Last week I went down to Chelsea to see David Salle’s new exhibition at Mary Boone Gallery (541 West 24th st.). Having been slightly underwhelmed by the other galleries that day, this exhibition really stood out to me. Salle’s large paintings are composed of panels reprising the iconic women of his work from the 80’s, and a recurring motif of an empty canoe or raft adrift on water can be seen throughout the series. Within his paintings reside smaller paintings, creating a complex body of work. Being a lover of technically skilled art, these paintings were right up my alley; Salle’s great foundational skill was put into play in the large figurative (some in color, some in black and white) portrayals of the often slightly raunchy women. Overall, I greatly enjoyed this show and recommend it, especially to those who enjoy traditional painting.
David Salle (born 1952) is from Norman, Oklahoma. He earned a BFA and MFA from the California Institute of the Arts where he studied with John Baldessari. Salle’s work first came to public attention in New York in the early 1980s. Some of his major exhibitions have taken place at the Whitney Museum of American Art in New York, the Stedelijk Museum in Amsterdam, Museum of Contemporary Art, Los Angeles, Castello di Rivoli (Torino, Italy), and the Guggenheim Museum Bilbao. He helped to define the post-modern sensibility by combining figuration with an extremely varied pictorial language.
Read the David Salle: New Paintings press release here.
Yesterday I visited the Howard Greenberg Gallery. This is a small photography gallery located on 41 E. 57th street between Park and Madison. The gallery was definitely really small and the exhibit was limited, but wide scope of talented photographers within the gallery was quite impressive. The current exhibition was called Selections from Collections, and this exhibit showed a few selections from Robert Frank’s The Americans, Diane Arbus, Dorothea Lange, Bill Brandt, Walker Evans, and Weegee just to name a few. If you like photography I would definitely consider seeing this exhibition (it’s running from April 29th-August 1st). It shows a wide range of some of the most iconic and talented photographers ever as well as a great diversity of photographic styles ranging from landscapes, to portraits, candids, still life, and even fashion photography. This exhibit gives the viewer a sampling of the different types of photography in the ever-growing field.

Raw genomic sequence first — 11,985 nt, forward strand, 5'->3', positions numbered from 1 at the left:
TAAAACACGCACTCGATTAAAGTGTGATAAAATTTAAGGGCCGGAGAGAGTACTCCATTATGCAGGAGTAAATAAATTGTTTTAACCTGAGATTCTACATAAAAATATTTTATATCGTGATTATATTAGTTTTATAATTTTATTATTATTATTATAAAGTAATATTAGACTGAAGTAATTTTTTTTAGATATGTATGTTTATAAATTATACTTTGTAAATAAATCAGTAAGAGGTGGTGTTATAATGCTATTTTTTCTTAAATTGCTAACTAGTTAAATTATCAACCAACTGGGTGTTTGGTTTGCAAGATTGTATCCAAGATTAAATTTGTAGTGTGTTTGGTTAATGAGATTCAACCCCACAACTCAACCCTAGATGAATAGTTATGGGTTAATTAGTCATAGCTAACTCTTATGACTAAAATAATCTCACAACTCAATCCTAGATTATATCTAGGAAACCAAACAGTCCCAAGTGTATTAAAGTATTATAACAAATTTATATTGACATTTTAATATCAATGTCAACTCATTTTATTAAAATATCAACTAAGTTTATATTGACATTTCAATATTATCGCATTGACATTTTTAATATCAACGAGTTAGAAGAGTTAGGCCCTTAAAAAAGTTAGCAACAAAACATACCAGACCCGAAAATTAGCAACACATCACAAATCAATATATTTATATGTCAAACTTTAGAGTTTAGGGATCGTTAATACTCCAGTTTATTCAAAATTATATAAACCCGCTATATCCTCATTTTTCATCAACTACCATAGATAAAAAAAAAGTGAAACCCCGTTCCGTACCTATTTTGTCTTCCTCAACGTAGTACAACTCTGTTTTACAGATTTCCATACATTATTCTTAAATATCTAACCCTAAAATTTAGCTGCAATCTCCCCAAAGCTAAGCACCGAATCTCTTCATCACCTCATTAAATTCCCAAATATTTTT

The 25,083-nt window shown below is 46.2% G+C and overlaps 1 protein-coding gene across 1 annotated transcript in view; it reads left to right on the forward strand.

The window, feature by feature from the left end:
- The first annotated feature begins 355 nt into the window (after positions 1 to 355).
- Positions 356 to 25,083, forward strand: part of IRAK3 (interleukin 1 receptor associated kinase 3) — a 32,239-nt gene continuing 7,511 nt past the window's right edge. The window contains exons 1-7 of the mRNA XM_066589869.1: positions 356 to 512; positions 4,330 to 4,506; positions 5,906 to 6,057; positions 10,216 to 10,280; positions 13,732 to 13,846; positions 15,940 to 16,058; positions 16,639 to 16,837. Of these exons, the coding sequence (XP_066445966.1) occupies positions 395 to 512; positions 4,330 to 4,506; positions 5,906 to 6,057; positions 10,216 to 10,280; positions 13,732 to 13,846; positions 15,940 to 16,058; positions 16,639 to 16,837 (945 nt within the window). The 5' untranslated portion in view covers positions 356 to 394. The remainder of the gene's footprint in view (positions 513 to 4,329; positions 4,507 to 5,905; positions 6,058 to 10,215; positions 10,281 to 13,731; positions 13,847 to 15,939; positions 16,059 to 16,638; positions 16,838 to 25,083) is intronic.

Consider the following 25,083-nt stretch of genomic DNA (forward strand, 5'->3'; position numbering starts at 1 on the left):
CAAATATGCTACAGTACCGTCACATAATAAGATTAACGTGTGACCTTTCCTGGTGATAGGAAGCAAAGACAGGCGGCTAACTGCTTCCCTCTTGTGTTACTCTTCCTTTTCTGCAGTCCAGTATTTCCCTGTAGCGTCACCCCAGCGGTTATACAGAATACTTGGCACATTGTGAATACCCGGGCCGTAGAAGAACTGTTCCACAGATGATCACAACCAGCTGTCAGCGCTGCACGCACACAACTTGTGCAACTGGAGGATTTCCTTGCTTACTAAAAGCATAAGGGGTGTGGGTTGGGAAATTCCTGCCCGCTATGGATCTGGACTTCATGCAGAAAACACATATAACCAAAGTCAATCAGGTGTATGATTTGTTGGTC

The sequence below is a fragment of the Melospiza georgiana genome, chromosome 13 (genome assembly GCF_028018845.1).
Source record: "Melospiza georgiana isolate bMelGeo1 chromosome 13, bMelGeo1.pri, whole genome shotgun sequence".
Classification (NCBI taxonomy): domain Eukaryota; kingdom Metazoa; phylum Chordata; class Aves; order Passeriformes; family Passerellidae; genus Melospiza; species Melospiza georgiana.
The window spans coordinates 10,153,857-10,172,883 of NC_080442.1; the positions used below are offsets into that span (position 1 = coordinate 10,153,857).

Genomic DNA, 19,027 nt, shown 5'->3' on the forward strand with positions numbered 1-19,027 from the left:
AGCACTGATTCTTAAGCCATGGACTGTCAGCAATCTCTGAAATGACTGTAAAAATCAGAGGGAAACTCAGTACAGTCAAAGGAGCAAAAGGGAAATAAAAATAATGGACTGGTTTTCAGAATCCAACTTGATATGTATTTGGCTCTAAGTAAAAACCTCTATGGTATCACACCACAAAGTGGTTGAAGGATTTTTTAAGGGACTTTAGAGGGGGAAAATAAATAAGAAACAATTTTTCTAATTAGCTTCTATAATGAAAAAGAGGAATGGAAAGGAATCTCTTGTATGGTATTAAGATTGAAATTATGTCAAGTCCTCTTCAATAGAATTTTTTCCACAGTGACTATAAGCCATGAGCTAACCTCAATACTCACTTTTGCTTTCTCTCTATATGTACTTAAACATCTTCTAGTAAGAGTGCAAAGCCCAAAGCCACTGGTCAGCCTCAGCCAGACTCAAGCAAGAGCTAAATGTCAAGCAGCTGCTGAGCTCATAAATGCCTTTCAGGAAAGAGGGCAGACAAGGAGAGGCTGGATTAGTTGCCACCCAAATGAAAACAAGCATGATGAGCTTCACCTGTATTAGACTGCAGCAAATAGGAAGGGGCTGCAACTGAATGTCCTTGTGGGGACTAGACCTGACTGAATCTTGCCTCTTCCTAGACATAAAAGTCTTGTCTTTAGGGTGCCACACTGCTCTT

This afternoon, I walked down to Tribeca to visit Steve Powers‘ studio with my good friend Paris Starn. Born in ’68 in Philadelphia, Powers started his artistic life as a graffiti artist under the tag “ESPO”. By the end of his illegal graffiti career, Powers had painted around 70 gates. Since 2000, he has been a full-time studio artist, with his work showing in places such as Deitch and the Venice and Liverpool Biennials. Powers’ most recent project, a mural in Philadelphia titled A Love Letter For You, consists of 50 murals along the elevated train on Market Street in West Philly. An accompanying book of the same name (shot by photographers Adam Wallacavage and Zoe Strauss) was released and is now available. In addition, Powers is the author of The Art of Getting Over, a book on graffiti’s history.
ESPO is part of a group of graffiti artists that includes Twist, Amaze, and Reas.
My trip to Powers’ studio was my second studio visit (first being to Tom Sachs‘). I expected the usual short bio and then Q&A session; I was wrong. Powers greeted us in a green suit, donning a golden “Brooklyn” pin he had just received from Marty Markowitz after a quick visit to his office. The walls of his studio were completely covered by his art, as well as by the works of artists such as Os Gemeos. Powers was not only extremely friendly, but also remarkably smart, and spoke about art in a casual, not intimidating way. Steve discussed his change from illegal to legal work, while fully condoning any aspiring graffiti artists to keep doing what they’re doing. When asked about what artists inspire him, he told us that he didn’t really like many contemporary artists (with specific snabs at Schnabel and Hirst), except for Tom Sachs and his graffiti buds (Twist, etc.). He also listed Matisse as one of his inspirations. After finishing, he sent us away with cupcakes, coffee, and white lighters he had designed with the word “Stolen” printed on them.